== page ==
Viewpoint: Vish Ashiagbor
After more than half a century Ghana passed the Companies Act, 2019 (Act 992), which replaces the Companies Act, 1963 (Act 179). The new act aims to amend and consolidate the law relating to companies, and provide for related matters, among other things. It was preceded by a number of taxation law reforms: the Value-Added Tax Law revision in 2013, the Excise Law revision in 2014, and the Customs Law and Income Tax Law revisions in 2015.
The Companies Law reform saw years of stakeholder consultations and lobbying by the business community. The new act comes at a time when the government, through its various agencies, has been actively restructuring the financial sector while trying to attract foreign investors into the country.
It is therefore not surprising that the Companies Act, 2019 appears to place such emphasis on stricter regulation of companies as well as on corporate governance. A special office separate from the Registrar General’s Department is to be set up to oversee the registration and regulation of companies, and elaborate provisions have been made with respect to the funding and administration of the office. It is anticipated that this will allow for more effective regulation of companies.
There also appears to be a genuine attempt at improving the ease of doing business. The minimum age at which a person may incorporate a company has been reduced from 21 to 18. It is no longer mandatory that a constitution be registered as part of the company incorporation process. Upon incorporation companies are no longer required to subsequently obtain a certificate to conduct business before they are able to commence operations. The implementation of these amendments should make incorporating a company much easier for people, and could encourage many small and/or informal businesses to register, thereby expanding the formal sector of the economy – and naturally broaden the tax bracket.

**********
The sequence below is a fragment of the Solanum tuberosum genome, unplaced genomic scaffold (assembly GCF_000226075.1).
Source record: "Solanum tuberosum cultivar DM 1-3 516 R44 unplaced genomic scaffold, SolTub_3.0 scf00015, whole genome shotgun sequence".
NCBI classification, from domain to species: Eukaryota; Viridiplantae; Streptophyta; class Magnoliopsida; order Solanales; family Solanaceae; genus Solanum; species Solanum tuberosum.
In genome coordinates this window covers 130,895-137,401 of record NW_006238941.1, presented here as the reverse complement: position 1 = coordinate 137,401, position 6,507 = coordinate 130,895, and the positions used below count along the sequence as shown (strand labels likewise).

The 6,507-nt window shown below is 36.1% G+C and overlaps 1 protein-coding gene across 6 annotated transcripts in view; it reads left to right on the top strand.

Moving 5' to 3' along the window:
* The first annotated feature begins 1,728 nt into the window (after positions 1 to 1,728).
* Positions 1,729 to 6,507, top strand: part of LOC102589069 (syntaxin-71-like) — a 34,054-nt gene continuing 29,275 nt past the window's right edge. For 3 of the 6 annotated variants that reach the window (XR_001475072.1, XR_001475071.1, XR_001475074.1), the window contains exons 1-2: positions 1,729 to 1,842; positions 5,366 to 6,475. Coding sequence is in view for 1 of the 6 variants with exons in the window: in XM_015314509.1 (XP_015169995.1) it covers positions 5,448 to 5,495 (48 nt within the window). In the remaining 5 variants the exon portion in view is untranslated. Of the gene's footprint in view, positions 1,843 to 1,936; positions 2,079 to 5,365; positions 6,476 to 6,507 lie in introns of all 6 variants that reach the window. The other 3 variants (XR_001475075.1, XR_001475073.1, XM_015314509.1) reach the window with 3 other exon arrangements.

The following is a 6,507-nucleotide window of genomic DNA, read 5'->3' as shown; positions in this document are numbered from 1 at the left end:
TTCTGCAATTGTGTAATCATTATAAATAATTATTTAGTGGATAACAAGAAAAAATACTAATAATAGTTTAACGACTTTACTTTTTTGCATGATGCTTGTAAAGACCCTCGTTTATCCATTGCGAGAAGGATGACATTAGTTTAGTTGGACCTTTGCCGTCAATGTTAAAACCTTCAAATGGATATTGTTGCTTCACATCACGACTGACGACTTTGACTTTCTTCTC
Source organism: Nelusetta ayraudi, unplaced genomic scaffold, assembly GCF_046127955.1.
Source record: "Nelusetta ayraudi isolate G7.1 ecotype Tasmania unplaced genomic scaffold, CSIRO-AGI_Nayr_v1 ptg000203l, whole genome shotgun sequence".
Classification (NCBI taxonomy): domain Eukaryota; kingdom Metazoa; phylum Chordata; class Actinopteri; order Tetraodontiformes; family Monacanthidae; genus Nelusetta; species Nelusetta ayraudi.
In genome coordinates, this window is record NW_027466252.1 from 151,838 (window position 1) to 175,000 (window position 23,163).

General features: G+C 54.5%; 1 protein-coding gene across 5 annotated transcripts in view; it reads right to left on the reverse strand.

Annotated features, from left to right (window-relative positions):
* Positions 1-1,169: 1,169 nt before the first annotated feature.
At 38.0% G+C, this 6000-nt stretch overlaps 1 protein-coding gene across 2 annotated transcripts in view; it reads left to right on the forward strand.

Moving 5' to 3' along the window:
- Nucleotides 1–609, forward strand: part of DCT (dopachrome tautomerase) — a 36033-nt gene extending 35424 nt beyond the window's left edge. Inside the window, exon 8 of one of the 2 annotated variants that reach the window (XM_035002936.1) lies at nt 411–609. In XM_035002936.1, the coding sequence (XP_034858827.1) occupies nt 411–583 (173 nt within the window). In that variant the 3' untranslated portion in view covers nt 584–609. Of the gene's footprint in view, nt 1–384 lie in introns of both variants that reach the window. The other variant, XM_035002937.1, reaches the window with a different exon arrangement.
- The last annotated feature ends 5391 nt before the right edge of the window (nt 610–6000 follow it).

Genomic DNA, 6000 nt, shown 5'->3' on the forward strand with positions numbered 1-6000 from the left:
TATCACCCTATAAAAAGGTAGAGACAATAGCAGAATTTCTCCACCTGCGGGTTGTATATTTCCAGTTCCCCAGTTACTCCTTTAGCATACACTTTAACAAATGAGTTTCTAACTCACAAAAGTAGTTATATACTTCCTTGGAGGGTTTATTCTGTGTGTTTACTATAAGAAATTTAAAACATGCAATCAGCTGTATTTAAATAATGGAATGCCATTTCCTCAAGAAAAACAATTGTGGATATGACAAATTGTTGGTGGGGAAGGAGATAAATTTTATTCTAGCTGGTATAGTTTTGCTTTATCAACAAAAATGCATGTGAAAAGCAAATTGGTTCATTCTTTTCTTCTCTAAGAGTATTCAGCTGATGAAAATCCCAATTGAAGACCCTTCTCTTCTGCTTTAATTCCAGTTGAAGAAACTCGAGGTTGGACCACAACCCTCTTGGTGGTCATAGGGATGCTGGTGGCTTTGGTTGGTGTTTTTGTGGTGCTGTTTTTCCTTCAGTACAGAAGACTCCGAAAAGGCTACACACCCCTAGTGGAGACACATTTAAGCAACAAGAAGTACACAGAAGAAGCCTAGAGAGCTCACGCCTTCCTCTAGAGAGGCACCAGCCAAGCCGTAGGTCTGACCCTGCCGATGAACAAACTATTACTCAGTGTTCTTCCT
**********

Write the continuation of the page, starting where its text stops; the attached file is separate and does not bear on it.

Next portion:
The government’s commitment to fighting corruption is also reflected in the requirement that companies keep registers of beneficial owners of the company. While this provision is not entirely new, the definition of beneficial owner has been modified so that it also includes any person who exercises significant control or influence over a legal arrangement through a formal or informal agreement. Companies are also obliged to disclose whether the beneficial owner is a politically exposed person. Whether this provision will produce the intended result remains to be seen; even though the act prescribes some penalties for non-compliance, it does not say whether the regulator or any other agency has the power to verify the information provided by the companies. In the absence of possible verification of information provided, companies may very well get away with entirely withholding this information or providing inaccurate information.
The good intentions of the government and the business community, as reflected in the new Companies Act, are commendable. However, there is now a need for funding and commitment from all actors to ensure that the act succeeds in bringing positive change to the business landscape.
Considering that there are new requirements to comply with, old procedures to phase out and transitional requirements that the business community and other stakeholders of companies as well as the regulator must navigate, it is expected that there will be some challenges. However, I am optimistic that by 2021 or 2022 the government and its regulators would have found their feet and succeeded in seamlessly transitioning to the new tax regime. Hopefully, after the business community, stakeholders and the country move past the initial implementation challenges and resolve all issues identified, we should be able to confidently say that Ghana is ready to conduct corporate business with greater transparency.
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